I GAVE UP writing about the BBL, if anyone noticed, when the House and the Senate began debating it in their respective committees. I didn’t want to preempt Congress, and it seemed a waste of energy to speculate, especially in this heat.
Perhaps I suffered from a “wanton excess of optimism,” but having been fed numerous servings of House ad hoc chair Rufus Rodriguez with the noontime news, I hoped he wasn’t just talking a good game.
Boy, was I wrong.
Poor Rep. Celso Lobregat of Zamboanga did his best to be heard but the LP Express just rammed right through him. He was dogged enough to get a few amendments approved in plenary, but he knew when the majority could take no more. “Naka-quota na ako,” he quipped. The result? The BBL breezed through the House with a few milquetoast changes, the most bandied of which was its redubbing as the “Basic Law of the Bangsamoro Autonomous Region.” As if that would heal its intrinsic infirmity.
It was expected, of course, but absolutely infuriating to see these congressmen vote along strictly partisan lines. It is a measure of their incompetence and immaturity that they gave the nod to a process that in its tedium resembled a marathon but was in essence a sprint when what was required was a meandering stroll. And how many besides the 75 members of the ad hoc committee actually read the draft with understanding, I wonder? And how many of them can genuinely say they voted according to conscience? Oh, wait. That’s an invalid parameter.
Pardon the snide remarks, but I am frustrated. The very individuals who are supposed to represent us have not done their duty. They voted without thinking; they let the train fly through, no stops. What am I saying? They drove that train. I am offended that they misrepresented their constituents by failing to thoroughly examine the bill and consider its ultimate effects. What they did was attend a meeting at Malacañang and agree on a script. They made a sham of their office. This is their hackneyed storyline: “let us pass the BBL because we are done with waging war and this is a unique opportunity to wage peace.” It would mean something if they believed it.
I have often stressed here that not all who oppose the BBL are against peace. To say otherwise is to purposely fudge the issue; to insist on it is to garble the voice of reason being relentlessly raised by a hefty few in defense of the Constitution.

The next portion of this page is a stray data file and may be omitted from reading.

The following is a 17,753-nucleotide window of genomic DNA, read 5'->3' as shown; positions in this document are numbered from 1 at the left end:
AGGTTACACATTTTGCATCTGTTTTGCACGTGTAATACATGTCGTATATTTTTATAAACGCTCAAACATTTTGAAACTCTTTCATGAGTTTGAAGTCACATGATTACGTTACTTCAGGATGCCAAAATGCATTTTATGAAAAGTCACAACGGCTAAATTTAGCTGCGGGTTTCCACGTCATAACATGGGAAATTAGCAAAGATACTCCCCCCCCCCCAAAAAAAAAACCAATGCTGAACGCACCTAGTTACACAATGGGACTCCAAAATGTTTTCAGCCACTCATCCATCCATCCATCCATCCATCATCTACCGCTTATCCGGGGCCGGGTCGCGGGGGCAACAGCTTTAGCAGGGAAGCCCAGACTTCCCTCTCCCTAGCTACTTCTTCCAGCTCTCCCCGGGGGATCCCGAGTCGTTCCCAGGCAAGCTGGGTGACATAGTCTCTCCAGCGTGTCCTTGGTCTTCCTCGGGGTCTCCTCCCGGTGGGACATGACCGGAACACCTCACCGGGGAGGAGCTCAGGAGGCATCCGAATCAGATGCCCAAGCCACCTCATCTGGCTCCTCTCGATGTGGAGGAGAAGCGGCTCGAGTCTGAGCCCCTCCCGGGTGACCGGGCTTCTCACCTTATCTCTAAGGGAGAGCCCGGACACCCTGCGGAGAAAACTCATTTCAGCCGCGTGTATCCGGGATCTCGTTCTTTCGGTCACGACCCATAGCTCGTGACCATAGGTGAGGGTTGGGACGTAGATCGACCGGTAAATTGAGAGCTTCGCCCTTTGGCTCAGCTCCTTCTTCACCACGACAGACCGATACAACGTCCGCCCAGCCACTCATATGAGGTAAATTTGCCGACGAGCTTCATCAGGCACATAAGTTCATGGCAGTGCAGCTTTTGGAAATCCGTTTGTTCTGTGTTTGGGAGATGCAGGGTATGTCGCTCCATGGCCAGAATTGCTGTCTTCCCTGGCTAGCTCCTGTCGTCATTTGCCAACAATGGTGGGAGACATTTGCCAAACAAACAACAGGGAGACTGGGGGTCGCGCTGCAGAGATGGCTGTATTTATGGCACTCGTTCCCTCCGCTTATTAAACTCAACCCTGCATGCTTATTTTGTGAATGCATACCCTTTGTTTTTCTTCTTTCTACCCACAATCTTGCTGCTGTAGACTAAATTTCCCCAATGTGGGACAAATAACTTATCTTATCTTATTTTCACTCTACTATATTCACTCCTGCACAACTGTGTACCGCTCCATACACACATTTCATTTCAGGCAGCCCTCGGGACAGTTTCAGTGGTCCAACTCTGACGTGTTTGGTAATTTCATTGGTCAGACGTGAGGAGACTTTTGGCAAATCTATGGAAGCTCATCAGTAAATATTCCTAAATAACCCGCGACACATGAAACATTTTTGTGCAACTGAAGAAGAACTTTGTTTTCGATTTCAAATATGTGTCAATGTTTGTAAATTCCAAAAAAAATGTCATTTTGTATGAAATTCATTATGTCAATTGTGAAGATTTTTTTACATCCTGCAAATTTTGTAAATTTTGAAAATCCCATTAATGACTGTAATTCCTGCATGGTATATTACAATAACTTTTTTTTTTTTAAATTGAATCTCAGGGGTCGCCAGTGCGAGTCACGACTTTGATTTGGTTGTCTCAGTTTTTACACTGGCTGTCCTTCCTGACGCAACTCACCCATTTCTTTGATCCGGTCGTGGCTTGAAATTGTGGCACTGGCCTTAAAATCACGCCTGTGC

This “anti-peace” propaganda is a shameless stratagem meant to demonize the critics. It is used by the highly educated framers of the BBL who have been riding their moral high horse for a while now. They really should know better. “You are not for the BBL therefore you are a warmonger,” is a simplistic, fallacious assertion that has been hurled too many times from the Malacañang pulpit. And the OPAPP and the MILF cry, “Amen!”
We Boss Juans appreciate the “cost of war” and the “price of peace,” but is the currency for this ransom our Constitution, which Malacañang, the OPAPP and the MILF would have us carve and re-mold to suit the contours of the BBL? Really now. There are several reasons to amend the Charter, but the BBL is not among them. I maintain it is the BBL that must be reworked to satisfy constitutional mandates.
It is now up to the Senate to champion this country’s only basic law. Bongbong Marcos has been saying a lot that makes sense, and he promises to walk and not run through the BBL deliberations. I never thought I would say this – and I mean it in a strictly limited sense – but I am counting on him. (He at least has better prose than Rodriguez, though a tad short of Oxfordian.) He says Miriam Defensor-Santiago’s committee report, which warns of the BBL’s unconstitutionality, dovetails with his own views. If TG Guingona’s peace, unification, and reconciliation committee report falls in with the first two, then the Senate position on the BBL is solid.
There’s been talk that Aquino may ask the Senators over to the Palace for a chat. I think I know what the President might tell them.